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Non-Compete Agreements - Fact or Fiction?
By T. Christopher Bailey on September 4, 2013 at 9:14 AM

NonCompeteAgreements“Non-compete agreements aren’t really enforceable, are they?” This is a question I’ve been asked many times, usually by someone who already signed an agreement they didn’t fully understand. Non-compete agreements, also commonly referred to as restrictive covenants, are a confusing area of the law. Let’s clear up a few of the common misconceptions.

All non-compete agreements are created equal. Fiction. Although commonly lumped into the single term “non-compete agreement,” restrictive covenants cover a variety of topics, such as non-disclosure agreements, customer non-solicitation agreements and employee non-solicitation agreements. It is common for a single agreement to include many, if not all, of these restrictions.

Where an employer is located and where the employee works affects enforcement of non-compete agreementsFact. Non-compete agreements are interpreted in accordance with state law, and the law varies from state-to-state. Some states, California for example, consider non-compete agreements contrary to its public policy and refuse to enforce them except in limited circumstances. Other states, Missouri and Illinois included, allow employers much greater protections. Many agreements include a “choice of law provision,” to provide some clarity.

An employee’s job duties don’t affect enforcement of non-compete agreementsFiction. Courts are much more willing to protect an employer’s existing customers than to simply preclude someone from accepting employment. The more contact an employee has with those customers, the more likely a court will enforce a customer non-solicitation agreement. However, courts possess the authority to limit enforcement of a customer non-solicitation agreement to those customers with whom the employee had actual contact (as opposed to all of the employer’s customers), and a court may allow an employee to work for a competitor, so long as the employee avoid contacting customers with whom he dealt while employed by his last employer.

Non-compete agreements must have a specific geographic restriction and a specific time restriction to be enforceableFact (sort of). Most states allow a customer restriction to substitute for a geographic restriction, but a non-compete agreement should have one or the other. Non-disclosure restrictions can be perpetual (so long as the information remains confidential), but other restrictions must be contain a reasonable time restriction.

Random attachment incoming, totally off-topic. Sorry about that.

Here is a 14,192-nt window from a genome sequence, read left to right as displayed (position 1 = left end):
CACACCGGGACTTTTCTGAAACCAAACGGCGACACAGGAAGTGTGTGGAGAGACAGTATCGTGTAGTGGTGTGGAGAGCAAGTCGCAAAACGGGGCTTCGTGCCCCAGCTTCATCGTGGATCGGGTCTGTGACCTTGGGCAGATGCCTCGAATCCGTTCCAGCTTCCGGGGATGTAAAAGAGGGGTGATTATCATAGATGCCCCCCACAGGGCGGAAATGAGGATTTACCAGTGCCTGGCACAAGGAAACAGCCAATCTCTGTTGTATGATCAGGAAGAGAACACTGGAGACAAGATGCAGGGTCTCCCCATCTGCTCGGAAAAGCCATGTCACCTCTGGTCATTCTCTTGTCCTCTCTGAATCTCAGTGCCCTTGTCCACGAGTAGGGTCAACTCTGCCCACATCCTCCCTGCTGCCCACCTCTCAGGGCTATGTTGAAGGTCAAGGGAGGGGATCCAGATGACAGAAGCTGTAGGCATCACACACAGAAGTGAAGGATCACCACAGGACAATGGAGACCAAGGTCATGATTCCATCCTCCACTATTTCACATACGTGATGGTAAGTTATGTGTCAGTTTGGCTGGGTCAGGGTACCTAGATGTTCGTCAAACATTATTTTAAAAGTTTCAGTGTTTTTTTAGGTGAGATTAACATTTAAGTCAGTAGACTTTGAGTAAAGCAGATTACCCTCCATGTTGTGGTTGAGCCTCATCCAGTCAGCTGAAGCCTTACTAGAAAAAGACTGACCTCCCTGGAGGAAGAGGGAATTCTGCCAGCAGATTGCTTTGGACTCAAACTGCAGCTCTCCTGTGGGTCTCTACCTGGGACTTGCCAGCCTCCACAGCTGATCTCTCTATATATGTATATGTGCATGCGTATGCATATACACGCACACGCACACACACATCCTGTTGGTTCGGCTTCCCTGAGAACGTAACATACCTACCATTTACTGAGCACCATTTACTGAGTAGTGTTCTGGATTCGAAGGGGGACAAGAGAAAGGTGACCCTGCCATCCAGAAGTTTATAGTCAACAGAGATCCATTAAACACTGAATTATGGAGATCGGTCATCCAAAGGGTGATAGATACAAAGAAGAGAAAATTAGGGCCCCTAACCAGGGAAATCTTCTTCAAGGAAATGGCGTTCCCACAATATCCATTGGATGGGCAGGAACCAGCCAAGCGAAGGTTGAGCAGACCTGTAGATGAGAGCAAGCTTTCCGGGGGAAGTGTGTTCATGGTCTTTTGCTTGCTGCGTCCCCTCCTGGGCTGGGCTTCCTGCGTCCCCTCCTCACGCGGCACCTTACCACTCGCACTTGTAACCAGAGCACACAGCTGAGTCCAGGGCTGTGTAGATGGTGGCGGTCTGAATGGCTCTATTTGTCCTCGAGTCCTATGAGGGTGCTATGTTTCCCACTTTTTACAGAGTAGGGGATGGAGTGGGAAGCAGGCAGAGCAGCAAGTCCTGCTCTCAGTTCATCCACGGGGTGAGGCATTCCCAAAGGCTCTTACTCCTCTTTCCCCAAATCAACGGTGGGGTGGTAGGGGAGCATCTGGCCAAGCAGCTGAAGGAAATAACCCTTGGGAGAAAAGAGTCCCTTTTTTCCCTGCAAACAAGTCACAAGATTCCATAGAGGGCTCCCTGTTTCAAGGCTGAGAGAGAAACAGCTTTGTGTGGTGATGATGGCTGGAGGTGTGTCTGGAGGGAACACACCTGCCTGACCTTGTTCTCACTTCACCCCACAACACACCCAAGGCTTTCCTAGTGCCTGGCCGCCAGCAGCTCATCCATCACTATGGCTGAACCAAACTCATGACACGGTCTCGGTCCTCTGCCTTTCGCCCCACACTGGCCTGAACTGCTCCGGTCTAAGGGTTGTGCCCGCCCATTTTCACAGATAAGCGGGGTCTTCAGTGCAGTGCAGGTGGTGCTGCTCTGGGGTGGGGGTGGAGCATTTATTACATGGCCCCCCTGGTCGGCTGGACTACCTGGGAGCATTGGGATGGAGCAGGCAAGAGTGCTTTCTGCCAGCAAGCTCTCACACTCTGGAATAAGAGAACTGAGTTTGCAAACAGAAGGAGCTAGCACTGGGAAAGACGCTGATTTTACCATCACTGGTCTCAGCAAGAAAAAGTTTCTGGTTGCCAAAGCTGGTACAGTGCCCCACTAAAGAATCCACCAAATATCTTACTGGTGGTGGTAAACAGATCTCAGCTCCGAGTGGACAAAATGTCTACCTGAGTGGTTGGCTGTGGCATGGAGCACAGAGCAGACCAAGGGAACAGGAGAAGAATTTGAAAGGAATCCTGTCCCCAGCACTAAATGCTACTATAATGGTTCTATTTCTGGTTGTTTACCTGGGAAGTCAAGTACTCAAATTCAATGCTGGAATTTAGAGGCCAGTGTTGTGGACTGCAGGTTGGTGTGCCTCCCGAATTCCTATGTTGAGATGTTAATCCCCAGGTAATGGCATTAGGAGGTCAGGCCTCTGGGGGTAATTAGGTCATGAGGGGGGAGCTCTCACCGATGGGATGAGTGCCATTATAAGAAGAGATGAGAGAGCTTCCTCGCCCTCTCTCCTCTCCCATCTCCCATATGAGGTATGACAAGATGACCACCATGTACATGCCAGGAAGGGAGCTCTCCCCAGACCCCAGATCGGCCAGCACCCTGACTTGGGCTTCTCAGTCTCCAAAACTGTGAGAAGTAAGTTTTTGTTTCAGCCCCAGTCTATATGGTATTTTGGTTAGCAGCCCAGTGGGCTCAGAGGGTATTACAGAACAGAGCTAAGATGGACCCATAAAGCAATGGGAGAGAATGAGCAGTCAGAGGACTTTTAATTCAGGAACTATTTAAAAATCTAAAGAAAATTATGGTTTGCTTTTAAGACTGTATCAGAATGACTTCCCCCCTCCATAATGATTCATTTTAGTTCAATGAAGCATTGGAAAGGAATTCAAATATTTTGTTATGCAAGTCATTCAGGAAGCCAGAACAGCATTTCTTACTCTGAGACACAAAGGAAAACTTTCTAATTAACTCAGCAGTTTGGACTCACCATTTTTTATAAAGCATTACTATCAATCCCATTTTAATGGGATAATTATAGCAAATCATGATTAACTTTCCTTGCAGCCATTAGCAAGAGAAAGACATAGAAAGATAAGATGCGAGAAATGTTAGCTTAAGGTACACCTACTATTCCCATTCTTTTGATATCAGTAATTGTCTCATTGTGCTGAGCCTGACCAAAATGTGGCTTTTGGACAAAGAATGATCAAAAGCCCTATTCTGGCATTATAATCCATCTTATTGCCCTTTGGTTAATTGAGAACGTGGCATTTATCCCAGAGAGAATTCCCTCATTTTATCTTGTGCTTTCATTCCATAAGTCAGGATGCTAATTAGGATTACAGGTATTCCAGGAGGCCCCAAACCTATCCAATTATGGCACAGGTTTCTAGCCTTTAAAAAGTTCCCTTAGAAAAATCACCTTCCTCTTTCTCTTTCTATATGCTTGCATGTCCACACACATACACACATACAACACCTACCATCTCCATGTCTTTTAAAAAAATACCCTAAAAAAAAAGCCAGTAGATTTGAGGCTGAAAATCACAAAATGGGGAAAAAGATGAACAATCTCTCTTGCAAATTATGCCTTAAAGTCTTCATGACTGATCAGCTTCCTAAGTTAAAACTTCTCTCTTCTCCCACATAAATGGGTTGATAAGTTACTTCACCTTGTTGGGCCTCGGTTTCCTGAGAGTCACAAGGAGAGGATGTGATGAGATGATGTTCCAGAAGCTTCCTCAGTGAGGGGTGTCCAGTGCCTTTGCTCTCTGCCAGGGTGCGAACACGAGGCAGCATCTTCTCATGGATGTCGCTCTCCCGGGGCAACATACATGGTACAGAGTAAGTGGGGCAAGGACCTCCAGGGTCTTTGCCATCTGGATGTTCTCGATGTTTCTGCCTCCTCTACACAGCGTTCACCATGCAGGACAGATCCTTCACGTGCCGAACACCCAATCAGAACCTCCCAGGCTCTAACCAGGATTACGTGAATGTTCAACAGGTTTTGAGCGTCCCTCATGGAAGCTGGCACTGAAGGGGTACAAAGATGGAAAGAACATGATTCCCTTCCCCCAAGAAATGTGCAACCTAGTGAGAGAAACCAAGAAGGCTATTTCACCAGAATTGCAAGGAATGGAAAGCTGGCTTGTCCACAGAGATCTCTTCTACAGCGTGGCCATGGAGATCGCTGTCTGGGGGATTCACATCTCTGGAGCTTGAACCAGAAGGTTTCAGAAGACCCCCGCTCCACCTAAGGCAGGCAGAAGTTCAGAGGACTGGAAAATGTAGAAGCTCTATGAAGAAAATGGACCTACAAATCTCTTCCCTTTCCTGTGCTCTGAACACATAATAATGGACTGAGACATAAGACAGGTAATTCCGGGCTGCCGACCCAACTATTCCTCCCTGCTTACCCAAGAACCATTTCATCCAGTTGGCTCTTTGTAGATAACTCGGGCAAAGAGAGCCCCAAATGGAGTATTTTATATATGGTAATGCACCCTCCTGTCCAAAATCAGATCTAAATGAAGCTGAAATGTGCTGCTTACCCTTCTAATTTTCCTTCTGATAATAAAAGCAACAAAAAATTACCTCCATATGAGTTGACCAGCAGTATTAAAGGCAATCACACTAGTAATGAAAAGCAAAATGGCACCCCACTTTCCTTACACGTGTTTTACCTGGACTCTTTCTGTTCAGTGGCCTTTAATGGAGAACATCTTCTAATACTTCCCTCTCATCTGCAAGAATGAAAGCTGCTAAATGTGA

If an employer fails to enforce a non-compete agreement against one employee, it cannot later enforce a non-compete agreement against another employeeFiction (sort of). An employer’s failure to previously enforce a non-compete agreement does not preclude subsequent enforcement against a different (or the same) employee. However, the court may consider the employer’s prior inaction in deciding whether to enforce the non-compete agreement.

Because of uncertainty surrounding enforcement, non-compete agreements don’t provide employers any real protectionsFiction. Non-compete agreements provide employers protection both through enforcement and through their prophylactic effects. In many cases, non-compete agreements are enforceable. Employees often err on the side of caution to avoid incurring the cost of defending a lawsuit. Prospective employers often avoid employees subject to non-compete agreements in order to avoid potential litigation.

Without question, the subject of non-compete agreements is a fluid and often difficult area of the law to navigate. That said, these agreements provide valuable protections for employers and create uncertain risks for employees and prospective employers. The correct answers often lie in the specific language of the agreement and in the specific facts of a particular case. In both Missouri and Illinois, however, non-compete agreements are generally considered enforceable—in the right circumstances.

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